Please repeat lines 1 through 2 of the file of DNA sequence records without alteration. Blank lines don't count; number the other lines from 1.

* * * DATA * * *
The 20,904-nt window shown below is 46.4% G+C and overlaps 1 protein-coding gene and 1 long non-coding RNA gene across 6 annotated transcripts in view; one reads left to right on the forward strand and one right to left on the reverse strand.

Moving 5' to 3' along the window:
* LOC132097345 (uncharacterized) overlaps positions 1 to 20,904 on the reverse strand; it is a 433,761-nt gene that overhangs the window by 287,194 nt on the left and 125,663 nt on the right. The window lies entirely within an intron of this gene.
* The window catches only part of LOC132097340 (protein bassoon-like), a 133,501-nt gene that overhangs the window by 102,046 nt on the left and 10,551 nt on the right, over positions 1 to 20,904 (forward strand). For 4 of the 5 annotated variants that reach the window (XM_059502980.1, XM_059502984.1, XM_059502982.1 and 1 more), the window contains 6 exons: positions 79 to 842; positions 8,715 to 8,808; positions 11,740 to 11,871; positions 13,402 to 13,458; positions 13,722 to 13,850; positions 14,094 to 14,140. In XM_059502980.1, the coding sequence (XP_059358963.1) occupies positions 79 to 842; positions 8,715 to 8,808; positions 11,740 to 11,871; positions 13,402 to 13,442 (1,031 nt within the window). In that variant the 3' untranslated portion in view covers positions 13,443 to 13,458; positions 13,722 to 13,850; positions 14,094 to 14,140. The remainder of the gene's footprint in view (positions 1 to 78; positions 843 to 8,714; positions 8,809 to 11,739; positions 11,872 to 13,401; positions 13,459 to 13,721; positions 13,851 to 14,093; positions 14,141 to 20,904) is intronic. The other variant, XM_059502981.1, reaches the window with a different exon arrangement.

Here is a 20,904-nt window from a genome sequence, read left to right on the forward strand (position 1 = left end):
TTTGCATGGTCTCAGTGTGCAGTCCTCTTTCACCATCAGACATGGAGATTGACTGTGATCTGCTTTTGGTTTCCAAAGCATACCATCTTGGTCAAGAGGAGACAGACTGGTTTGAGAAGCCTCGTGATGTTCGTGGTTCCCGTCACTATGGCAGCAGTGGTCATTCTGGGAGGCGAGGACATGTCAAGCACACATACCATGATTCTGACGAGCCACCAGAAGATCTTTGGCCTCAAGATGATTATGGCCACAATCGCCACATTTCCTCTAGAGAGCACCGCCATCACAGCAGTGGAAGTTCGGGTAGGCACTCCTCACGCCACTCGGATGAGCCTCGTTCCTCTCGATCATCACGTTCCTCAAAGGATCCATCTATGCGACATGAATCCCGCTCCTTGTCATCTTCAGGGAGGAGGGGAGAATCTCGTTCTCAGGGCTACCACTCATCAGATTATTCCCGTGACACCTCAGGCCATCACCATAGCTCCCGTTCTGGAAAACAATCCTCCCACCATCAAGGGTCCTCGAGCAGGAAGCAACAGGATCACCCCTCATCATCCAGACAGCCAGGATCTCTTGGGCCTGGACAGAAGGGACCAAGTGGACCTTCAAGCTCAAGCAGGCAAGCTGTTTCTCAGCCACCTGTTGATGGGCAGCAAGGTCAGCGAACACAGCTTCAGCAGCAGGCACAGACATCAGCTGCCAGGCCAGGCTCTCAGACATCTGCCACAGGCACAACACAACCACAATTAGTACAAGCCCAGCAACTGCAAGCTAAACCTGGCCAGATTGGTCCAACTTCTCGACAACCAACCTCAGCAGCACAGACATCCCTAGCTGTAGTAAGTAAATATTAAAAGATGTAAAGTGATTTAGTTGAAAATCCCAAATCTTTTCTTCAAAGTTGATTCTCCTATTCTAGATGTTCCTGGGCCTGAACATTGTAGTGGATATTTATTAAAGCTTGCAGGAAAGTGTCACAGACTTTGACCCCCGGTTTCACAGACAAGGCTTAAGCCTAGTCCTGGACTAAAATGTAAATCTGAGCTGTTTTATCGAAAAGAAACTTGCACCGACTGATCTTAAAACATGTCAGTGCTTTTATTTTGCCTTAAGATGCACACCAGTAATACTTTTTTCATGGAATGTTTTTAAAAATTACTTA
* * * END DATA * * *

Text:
The 20,904-nt window shown below is 46.4% G+C and overlaps 1 protein-coding gene and 1 long non-coding RNA gene across 6 annotated transcripts in view; one reads left to right on the forward strand and one right to left on the reverse strand.

Moving 5' to 3' along the window: